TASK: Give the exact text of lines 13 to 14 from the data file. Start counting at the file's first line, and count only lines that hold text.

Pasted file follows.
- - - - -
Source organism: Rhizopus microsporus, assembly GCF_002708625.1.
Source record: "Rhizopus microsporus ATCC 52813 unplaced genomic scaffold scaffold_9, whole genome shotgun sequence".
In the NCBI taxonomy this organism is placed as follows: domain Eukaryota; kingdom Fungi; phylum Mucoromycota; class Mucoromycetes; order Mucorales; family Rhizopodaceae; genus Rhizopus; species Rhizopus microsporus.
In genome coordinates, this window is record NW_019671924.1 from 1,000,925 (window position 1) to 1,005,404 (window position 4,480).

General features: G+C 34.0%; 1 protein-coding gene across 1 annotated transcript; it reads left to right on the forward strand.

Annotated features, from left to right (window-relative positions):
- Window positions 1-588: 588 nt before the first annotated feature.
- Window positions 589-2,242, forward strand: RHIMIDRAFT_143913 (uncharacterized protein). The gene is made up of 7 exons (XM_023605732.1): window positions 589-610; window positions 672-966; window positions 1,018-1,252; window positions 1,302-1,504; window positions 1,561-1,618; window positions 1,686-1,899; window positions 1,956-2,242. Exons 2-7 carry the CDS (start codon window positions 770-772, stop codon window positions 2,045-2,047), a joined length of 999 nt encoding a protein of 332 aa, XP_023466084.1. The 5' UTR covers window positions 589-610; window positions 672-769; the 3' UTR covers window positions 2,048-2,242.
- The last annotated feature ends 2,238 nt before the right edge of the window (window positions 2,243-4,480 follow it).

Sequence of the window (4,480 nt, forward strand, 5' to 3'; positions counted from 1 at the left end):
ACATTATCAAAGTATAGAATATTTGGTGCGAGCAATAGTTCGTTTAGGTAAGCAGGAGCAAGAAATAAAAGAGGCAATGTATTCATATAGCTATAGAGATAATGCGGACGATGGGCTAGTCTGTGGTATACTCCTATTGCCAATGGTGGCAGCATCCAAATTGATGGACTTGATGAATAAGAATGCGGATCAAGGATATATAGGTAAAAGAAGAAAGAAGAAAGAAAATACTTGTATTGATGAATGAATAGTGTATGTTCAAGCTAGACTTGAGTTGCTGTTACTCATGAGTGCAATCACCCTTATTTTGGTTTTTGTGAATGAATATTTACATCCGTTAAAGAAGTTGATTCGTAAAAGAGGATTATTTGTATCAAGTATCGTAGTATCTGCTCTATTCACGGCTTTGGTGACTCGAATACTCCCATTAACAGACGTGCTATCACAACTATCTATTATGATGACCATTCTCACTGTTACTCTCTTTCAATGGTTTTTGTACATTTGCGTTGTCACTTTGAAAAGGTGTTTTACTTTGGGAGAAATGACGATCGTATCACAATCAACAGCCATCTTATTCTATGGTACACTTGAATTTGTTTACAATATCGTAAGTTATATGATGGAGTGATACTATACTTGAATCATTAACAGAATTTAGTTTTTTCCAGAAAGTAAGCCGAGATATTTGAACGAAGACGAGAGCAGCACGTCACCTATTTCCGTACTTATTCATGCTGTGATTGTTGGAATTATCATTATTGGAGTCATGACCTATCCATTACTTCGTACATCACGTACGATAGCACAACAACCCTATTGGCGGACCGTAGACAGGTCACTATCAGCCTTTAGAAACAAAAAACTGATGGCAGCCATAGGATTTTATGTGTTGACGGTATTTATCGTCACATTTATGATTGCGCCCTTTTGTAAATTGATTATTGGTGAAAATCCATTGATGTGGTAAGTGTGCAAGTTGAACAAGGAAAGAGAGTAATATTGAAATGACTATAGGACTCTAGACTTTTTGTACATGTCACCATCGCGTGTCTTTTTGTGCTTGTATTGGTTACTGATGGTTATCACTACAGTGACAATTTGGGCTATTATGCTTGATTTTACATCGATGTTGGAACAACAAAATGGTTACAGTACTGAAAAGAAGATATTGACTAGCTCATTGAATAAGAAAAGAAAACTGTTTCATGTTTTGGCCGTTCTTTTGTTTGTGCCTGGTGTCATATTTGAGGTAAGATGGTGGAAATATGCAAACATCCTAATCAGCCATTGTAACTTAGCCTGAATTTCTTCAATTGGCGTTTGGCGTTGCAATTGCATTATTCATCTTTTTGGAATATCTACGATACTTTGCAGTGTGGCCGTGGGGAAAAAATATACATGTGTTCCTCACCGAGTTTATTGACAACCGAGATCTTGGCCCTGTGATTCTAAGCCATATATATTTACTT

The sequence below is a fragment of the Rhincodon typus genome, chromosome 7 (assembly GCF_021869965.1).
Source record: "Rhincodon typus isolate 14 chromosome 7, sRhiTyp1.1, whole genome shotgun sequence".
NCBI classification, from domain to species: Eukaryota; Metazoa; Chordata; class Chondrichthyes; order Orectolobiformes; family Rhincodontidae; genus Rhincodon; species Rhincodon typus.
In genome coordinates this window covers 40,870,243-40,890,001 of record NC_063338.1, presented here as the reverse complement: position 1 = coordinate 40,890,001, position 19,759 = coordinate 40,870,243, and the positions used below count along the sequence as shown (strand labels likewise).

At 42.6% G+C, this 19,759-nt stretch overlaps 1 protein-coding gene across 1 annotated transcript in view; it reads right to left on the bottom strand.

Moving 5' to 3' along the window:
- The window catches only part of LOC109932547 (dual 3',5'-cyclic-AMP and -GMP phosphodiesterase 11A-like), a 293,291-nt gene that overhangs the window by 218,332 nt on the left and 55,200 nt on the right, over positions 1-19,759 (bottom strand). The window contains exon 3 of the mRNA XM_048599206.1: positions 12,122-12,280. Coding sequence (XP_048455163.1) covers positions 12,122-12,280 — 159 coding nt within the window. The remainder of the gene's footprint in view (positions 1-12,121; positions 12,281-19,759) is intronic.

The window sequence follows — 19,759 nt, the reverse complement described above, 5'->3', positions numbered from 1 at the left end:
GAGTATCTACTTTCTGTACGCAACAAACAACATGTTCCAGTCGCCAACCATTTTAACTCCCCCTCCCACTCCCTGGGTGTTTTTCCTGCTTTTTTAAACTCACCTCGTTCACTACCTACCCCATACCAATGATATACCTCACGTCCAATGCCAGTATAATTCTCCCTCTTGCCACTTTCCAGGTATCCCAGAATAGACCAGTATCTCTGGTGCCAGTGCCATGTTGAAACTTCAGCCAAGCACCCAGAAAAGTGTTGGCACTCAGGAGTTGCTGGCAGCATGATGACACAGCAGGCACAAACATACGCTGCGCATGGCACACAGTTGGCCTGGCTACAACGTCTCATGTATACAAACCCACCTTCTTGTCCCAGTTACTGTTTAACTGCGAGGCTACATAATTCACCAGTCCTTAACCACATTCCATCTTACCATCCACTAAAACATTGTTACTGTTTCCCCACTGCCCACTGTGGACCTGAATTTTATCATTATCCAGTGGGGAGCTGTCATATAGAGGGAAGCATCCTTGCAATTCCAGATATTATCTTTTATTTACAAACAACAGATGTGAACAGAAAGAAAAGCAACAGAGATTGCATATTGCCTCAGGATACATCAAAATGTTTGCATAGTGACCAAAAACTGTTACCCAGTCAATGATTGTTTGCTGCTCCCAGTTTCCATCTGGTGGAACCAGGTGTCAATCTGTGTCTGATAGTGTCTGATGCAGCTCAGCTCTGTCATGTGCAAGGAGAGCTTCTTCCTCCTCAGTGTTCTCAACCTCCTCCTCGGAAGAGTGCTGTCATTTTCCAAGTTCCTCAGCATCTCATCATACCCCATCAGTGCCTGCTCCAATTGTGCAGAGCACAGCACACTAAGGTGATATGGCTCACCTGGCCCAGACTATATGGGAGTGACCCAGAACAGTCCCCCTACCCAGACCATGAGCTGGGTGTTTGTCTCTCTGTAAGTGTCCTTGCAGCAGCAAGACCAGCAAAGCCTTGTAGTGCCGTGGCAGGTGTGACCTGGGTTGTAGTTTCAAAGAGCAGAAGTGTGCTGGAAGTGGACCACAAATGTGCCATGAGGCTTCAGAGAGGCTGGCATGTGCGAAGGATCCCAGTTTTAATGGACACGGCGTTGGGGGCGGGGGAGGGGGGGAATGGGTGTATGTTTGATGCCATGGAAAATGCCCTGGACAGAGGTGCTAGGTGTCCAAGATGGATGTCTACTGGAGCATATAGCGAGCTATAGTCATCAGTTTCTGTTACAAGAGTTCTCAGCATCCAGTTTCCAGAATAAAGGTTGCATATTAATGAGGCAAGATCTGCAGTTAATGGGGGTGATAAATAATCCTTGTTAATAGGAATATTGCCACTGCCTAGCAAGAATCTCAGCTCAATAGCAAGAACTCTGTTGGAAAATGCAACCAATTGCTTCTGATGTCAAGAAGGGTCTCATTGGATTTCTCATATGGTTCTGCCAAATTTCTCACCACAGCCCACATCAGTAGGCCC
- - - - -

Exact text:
Source record: "Rhincodon typus isolate 14 chromosome 7, sRhiTyp1.1, whole genome shotgun sequence".
NCBI classification, from domain to species: Eukaryota; Metazoa; Chordata; class Chondrichthyes; order Orectolobiformes; family Rhincodontidae; genus Rhincodon; species Rhincodon typus.